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CHILDREN OF GLOBALIZATION: DIASPORIC COMING-OF-AGE NOVELS IN GERMANY, ENGLAND, AND THE UNITED STATES
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Children of Globalization: Diasporic Coming-of-age Novels in Germany, England, and the United States is an exploration of contemporary Diasporic Coming-of-age Novels written in the context of globalized and de facto multicultural societies. Framed in the long tradition of Bildungsroman studies, this study illuminates the structural transformations that the coming-of-age genre has undergone in contemporary diasporic communities. Children of Globalization analyzes the complex identity formation of first- and subsequent-generation migrant protagonists in globalized rural and urban environments and dissects the implications that these diasporic formative processes have for the tercentennial genre. While the most traditional iteration of the Bildungsroman genre follows male middle-class heroes who forge their identities in a process of complex introspection to become citizens and workers, contemporary Diasporic Coming-of-age Novels represent formative processes that fit into, resist, or even disregard, narratives of nationhood. Recent changes in the global genre are the direct consequence of the intricacies of the formative processes of culturally-hybrid protagonists who must negotiate their access into adulthood and citizenship, and puzzle over sexuality and gender identity, in host societies that at times regard them with contempt and distrust. The study spans three centuries as it traces both perennial and volatile elements of the genre through its contemporary state. In doing so, it identifies thematic and structural seeds which, planted through the centuries in varied locations, have bloomed into nuanced explorations of the self in an interconnected world where regional and national definitions of identity are increasingly contested and in flux.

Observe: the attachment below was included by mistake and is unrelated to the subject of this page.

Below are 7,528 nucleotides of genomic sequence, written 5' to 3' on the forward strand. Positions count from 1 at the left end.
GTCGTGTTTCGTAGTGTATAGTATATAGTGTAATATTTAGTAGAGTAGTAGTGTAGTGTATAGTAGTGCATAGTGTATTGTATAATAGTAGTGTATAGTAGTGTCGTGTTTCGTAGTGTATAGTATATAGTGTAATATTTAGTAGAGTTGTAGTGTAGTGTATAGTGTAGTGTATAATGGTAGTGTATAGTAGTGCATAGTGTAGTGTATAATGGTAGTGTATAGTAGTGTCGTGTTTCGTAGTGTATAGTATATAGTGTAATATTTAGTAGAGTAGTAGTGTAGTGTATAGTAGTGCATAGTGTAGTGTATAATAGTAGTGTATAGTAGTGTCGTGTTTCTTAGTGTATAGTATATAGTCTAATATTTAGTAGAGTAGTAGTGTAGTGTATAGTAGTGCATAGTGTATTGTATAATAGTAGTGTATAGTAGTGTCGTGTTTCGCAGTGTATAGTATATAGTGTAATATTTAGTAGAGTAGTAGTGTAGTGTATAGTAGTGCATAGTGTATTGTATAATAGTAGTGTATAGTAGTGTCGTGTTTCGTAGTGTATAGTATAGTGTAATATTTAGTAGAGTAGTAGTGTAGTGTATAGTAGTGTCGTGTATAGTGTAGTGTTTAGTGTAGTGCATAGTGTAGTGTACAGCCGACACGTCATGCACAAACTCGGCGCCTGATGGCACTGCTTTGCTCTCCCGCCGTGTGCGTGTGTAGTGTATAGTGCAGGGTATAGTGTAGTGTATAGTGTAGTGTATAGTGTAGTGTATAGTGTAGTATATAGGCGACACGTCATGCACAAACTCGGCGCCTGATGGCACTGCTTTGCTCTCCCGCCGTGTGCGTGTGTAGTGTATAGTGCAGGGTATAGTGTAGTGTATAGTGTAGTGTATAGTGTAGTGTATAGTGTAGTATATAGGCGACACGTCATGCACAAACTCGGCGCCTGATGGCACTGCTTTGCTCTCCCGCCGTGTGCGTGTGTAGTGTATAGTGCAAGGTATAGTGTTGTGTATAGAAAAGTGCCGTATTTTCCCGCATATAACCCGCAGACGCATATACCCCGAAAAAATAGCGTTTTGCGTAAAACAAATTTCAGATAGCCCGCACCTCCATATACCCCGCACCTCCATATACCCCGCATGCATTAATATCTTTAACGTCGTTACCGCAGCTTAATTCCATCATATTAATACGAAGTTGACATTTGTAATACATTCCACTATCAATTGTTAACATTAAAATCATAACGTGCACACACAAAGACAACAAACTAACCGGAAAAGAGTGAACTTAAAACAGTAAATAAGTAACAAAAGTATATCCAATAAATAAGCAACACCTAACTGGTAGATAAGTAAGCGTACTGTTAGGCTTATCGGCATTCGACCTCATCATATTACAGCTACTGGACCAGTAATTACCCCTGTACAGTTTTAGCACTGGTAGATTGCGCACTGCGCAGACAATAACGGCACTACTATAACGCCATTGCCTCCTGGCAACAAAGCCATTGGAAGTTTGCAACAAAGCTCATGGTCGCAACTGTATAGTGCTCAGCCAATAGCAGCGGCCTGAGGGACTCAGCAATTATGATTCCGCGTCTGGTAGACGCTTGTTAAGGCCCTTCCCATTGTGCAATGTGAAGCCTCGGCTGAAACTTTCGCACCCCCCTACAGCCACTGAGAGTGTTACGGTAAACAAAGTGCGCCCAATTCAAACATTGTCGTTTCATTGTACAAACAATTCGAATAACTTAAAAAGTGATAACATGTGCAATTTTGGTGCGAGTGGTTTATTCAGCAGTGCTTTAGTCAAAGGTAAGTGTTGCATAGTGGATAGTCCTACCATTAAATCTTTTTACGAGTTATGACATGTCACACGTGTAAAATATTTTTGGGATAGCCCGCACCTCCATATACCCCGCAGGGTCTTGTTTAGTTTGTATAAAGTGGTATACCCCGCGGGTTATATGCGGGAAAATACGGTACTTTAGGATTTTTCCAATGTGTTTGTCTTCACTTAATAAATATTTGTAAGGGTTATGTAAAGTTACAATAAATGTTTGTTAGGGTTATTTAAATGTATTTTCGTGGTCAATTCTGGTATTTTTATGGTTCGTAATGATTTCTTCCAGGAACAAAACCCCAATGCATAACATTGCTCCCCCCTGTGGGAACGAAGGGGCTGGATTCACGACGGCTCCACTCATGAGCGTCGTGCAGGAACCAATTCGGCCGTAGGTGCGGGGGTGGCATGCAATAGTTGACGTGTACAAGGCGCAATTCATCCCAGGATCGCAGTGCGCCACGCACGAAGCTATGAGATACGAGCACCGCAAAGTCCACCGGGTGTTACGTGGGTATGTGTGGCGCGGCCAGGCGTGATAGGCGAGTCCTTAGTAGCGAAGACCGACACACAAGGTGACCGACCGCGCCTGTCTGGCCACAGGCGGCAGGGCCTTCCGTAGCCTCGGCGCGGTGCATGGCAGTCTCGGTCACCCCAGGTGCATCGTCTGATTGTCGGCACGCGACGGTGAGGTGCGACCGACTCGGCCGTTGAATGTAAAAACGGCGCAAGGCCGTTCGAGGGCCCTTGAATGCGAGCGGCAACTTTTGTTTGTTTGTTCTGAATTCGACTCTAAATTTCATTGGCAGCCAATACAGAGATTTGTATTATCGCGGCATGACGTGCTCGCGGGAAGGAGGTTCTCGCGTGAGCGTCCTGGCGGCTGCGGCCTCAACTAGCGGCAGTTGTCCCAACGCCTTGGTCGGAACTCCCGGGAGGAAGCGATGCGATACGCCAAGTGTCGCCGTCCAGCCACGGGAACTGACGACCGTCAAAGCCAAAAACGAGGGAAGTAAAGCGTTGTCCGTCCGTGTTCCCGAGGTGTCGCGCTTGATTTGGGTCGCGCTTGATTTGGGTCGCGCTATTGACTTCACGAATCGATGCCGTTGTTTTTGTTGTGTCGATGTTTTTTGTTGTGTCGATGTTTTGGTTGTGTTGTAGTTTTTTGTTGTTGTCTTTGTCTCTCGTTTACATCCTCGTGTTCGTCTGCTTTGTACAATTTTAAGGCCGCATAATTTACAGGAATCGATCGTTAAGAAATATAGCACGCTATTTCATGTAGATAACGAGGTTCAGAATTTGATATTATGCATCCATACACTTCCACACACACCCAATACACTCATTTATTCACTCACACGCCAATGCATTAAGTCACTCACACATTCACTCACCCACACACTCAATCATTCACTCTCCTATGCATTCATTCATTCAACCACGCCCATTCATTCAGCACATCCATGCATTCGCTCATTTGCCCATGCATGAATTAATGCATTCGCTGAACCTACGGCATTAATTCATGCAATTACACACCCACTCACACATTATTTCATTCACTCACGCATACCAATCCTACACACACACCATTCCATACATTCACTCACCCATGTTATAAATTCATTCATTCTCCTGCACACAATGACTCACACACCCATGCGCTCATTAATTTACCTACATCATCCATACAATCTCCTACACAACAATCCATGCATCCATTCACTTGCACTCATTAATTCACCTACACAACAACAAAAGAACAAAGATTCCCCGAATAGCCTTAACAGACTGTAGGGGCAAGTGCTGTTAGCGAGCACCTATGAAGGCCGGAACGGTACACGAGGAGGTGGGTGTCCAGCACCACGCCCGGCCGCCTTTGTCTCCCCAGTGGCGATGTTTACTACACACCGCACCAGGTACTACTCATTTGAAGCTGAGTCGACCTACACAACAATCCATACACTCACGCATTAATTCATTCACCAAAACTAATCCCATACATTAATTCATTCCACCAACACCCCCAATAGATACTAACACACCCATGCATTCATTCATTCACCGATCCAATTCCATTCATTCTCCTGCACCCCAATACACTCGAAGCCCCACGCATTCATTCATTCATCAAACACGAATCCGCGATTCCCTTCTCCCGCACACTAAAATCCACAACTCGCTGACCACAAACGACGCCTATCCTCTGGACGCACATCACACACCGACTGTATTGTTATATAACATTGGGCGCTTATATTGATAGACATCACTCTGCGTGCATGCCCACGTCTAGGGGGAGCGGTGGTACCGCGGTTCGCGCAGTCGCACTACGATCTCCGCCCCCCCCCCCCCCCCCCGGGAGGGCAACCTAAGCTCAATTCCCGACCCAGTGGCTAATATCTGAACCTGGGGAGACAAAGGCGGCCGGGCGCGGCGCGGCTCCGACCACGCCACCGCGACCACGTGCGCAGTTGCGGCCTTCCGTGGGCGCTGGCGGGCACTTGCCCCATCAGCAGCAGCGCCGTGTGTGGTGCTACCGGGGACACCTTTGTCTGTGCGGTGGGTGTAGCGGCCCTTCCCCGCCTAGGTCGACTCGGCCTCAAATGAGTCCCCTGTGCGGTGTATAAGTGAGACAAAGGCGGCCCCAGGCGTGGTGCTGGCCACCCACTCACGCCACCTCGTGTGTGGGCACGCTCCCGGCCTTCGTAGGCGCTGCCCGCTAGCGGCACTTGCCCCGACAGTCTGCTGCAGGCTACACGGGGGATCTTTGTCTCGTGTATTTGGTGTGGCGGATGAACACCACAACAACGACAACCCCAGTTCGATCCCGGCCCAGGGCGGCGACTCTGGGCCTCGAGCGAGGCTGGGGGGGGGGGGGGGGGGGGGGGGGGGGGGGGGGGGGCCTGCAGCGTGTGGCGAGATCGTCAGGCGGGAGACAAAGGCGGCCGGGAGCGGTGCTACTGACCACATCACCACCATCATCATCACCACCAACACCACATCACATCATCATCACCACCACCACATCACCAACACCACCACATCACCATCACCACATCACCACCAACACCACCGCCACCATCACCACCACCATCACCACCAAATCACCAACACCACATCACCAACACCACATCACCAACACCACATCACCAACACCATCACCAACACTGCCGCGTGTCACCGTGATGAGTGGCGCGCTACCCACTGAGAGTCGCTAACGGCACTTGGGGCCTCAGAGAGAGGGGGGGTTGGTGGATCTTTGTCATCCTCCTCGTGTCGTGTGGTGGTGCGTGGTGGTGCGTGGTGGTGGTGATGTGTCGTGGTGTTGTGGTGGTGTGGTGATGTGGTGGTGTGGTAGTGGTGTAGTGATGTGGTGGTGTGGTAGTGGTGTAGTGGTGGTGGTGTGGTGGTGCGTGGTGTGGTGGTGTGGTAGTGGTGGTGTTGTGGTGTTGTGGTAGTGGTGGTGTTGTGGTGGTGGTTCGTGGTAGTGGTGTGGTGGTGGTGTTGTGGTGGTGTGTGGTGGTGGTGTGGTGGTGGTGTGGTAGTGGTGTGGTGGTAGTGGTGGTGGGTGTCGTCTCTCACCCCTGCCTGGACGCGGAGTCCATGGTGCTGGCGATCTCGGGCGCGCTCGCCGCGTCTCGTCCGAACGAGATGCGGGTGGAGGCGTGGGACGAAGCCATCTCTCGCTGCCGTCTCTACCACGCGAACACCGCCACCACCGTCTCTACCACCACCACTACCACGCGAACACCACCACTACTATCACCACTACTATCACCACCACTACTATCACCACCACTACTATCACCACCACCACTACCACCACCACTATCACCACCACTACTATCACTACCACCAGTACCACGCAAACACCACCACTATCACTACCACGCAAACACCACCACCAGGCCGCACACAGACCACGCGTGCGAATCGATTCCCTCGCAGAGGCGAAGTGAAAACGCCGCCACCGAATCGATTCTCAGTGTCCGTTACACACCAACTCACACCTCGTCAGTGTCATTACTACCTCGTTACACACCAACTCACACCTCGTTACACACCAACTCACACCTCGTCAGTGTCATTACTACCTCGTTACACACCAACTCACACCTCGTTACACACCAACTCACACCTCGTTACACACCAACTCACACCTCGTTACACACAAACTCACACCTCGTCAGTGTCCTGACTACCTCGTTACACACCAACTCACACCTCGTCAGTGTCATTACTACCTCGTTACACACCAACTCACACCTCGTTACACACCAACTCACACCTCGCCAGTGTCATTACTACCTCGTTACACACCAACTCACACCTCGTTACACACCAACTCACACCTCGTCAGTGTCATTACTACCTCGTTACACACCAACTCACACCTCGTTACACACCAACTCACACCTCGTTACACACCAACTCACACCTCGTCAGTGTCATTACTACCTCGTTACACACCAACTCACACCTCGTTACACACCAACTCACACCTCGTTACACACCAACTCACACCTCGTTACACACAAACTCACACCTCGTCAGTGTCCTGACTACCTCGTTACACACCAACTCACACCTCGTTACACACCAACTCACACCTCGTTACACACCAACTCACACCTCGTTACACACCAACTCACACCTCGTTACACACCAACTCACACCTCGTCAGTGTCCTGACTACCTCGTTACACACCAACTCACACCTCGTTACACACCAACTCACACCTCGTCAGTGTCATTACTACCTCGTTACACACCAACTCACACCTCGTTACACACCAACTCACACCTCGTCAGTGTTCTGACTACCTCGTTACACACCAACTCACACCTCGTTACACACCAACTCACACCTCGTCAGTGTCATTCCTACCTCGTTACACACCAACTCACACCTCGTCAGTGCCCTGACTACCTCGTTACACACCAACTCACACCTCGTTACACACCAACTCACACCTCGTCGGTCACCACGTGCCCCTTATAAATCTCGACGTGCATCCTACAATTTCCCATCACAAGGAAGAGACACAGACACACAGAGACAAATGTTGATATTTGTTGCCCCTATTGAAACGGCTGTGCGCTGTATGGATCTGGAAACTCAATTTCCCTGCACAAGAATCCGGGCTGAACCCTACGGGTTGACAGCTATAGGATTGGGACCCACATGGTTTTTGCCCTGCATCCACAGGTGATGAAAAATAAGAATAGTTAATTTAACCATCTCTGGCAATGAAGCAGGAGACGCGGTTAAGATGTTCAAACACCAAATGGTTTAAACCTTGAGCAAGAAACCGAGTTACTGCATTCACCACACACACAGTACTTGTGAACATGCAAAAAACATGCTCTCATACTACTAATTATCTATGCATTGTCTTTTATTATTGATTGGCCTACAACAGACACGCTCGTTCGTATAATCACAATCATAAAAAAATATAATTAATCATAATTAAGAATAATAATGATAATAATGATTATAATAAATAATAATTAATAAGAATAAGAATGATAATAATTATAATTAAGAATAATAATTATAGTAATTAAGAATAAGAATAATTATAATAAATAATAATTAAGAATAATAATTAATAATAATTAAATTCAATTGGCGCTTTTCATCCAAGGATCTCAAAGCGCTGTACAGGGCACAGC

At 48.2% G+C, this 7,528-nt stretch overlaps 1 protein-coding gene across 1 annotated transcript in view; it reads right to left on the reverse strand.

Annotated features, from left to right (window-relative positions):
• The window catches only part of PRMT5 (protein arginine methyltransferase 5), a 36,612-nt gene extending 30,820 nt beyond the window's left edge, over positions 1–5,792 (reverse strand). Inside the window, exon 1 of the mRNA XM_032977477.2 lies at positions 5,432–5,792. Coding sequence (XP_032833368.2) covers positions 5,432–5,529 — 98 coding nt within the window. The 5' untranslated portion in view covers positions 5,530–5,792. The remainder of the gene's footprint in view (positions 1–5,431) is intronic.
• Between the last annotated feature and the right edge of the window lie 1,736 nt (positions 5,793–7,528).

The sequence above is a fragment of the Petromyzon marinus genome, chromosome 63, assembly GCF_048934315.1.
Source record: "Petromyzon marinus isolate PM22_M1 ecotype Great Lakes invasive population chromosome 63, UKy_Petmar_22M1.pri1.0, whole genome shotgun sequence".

In order to contextualize the genre and provide evidence of its enduring malleability, the study begins in Germany, tracing what I term Proto-Bildungsromane, long medieval narrative poems that follow the formative processes of knights and heroes in grandiose style. Wolfram von Eschenbach’s thirteenth-century poem Parzival and the coeval Gottfried von Straßburg’s Die Geschichte der Liebe von Tristan und Isolde ponder the development of the self but too heavily rely on destiny to be considered Bildungsromane. Still in Germany, I illustrate the fundamental characteristics of the genre in Wolfgang von Goethe’s Wilhelm Meisters Lehrjahre. In order to showcase the flexibility of the genre, I analyze its early transformations in England in prominent works by Jane Austen, Charles Dickens, and E. M. Forster. The last four chapters focus on the exciting development of Diasporic Coming-of-age Novels in England, the United States, and Germany. Despite the stark differences between these societies and the particular cultural wealth of diasporic groups that have migrated there, the Diasporic Coming-of-age Novel has enabled sophisticated explorations of identity and belonging in all three countries. As the chapter summaries show, contemporary writers have used the Diasporic Coming-of-age Novel to untangle complicated formative processes, understand the expectations of their social environments, and achieve different levels of belonging and maturity.
With Children of Globalization, I seek to deepen our understanding of the exciting influence that contemporary diasporic movements have on the coming-of-age genre in particular and literary studies in general. Additionally, it is my hope that the exploration of Diasporic Coming-of-age Novels contributes to a capacious understanding of the important role of literature in the study of migration.